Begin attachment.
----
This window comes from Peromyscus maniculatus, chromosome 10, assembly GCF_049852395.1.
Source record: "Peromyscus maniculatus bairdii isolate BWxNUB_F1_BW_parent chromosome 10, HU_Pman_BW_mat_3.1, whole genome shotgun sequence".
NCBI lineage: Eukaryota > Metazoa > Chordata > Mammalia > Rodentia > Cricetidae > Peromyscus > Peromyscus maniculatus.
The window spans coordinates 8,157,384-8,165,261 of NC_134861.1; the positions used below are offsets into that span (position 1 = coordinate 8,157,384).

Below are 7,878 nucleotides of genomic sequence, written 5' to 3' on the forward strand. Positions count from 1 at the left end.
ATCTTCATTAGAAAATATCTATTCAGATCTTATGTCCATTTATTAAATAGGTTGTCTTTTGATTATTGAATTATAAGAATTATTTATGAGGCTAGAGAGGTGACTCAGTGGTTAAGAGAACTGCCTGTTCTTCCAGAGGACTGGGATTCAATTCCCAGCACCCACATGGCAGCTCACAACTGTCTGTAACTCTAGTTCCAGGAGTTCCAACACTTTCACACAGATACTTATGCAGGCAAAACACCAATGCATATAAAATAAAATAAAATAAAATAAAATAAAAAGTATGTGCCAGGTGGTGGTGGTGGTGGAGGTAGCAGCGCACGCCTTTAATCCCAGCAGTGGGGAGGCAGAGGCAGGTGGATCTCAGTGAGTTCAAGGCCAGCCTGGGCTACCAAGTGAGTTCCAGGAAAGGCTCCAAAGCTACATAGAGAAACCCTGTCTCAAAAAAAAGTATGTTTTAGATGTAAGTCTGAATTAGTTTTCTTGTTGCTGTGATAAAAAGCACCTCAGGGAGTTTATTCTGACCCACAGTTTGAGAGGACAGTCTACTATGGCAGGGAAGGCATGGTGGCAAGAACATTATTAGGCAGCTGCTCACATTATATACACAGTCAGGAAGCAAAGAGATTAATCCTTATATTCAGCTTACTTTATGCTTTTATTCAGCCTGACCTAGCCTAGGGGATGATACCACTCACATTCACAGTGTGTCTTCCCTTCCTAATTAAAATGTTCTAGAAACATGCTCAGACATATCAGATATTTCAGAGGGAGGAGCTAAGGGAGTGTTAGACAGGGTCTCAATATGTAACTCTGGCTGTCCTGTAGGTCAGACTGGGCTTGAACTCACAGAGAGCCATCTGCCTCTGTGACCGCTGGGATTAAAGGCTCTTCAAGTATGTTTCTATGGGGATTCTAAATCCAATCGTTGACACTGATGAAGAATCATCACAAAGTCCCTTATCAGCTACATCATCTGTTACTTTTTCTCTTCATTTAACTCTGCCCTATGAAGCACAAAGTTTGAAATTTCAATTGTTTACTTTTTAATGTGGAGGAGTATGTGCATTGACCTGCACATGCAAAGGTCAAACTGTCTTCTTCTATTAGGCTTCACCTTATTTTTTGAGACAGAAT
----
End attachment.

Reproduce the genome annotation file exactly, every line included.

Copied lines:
This window comes from Peromyscus maniculatus, chromosome 10, assembly GCF_049852395.1.
Source record: "Peromyscus maniculatus bairdii isolate BWxNUB_F1_BW_parent chromosome 10, HU_Pman_BW_mat_3.1, whole genome shotgun sequence".
NCBI lineage: Eukaryota > Metazoa > Chordata > Mammalia > Rodentia > Cricetidae > Peromyscus > Peromyscus maniculatus.
The window spans coordinates 8,157,384-8,165,261 of NC_134861.1; the positions used below are offsets into that span (position 1 = coordinate 8,157,384).

Below are 7,878 nucleotides of genomic sequence, written 5' to 3' on the forward strand. Positions count from 1 at the left end.
ATCTTCATTAGAAAATATCTATTCAGATCTTATGTCCATTTATTAAATAGGTTGTCTTTTGATTATTGAATTATAAGAATTATTTATGAGGCTAGAGAGGTGACTCAGTGGTTAAGAGAACTGCCTGTTCTTCCAGAGGACTGGGATTCAATTCCCAGCACCCACATGGCAGCTCACAACTGTCTGTAACTCTAGTTCCAGGAGTTCCAACACTTTCACACAGATACTTATGCAGGCAAAACACCAATGCATATAAAATAAAATAAAATAAAATAAAATAAAAAGTATGTGCCAGGTGGTGGTGGTGGTGGAGGTAGCAGCGCACGCCTTTAATCCCAGCAGTGGGGAGGCAGAGGCAGGTGGATCTCAGTGAGTTCAAGGCCAGCCTGGGCTACCAAGTGAGTTCCAGGAAAGGCTCCAAAGCTACATAGAGAAACCCTGTCTCAAAAAAAAGTATGTTTTAGATGTAAGTCTGAATTAGTTTTCTTGTTGCTGTGATAAAAAGCACCTCAGGGAGTTTATTCTGACCCACAGTTTGAGAGGACAGTCTACTATGGCAGGGAAGGCATGGTGGCAAGAACATTATTAGGCAGCTGCTCACATTATATACACAGTCAGGAAGCAAAGAGATTAATCCTTATATTCAGCTTACTTTATGCTTTTATTCAGCCTGACCTAGCCTAGGGGATGATACCACTCACATTCACAGTGTGTCTTCCCTTCCTAATTAAAATGTTCTAGAAACATGCTCAGACATATCAGATATTTCAGAGGGAGGAGCTAAGGGAGTGTTAGACAGGGTCTCAATATGTAACTCTGGCTGTCCTGTAGGTCAGACTGGGCTTGAACTCACAGAGAGCCATCTGCCTCTGTGACCGCTGGGATTAAAGGCTCTTCAAGTATGTTTCTATGGGGATTCTAAATCCAATCGTTGACACTGATGAAGAATCATCACAAAGTCCCTTATCAGCTACATCATCTGTTACTTTTTCTCTTCATTTAACTCTGCCCTATGAAGCACAAAGTTTGAAATTTCAATTGTTTACTTTTTAATGTGGAGGAGTATGTGCATTGACCTGCACATGCAAAGGTCAAACTGTCTTCTTCTATTAGGCTTCACCTTATTTTTTGAGACAGAAT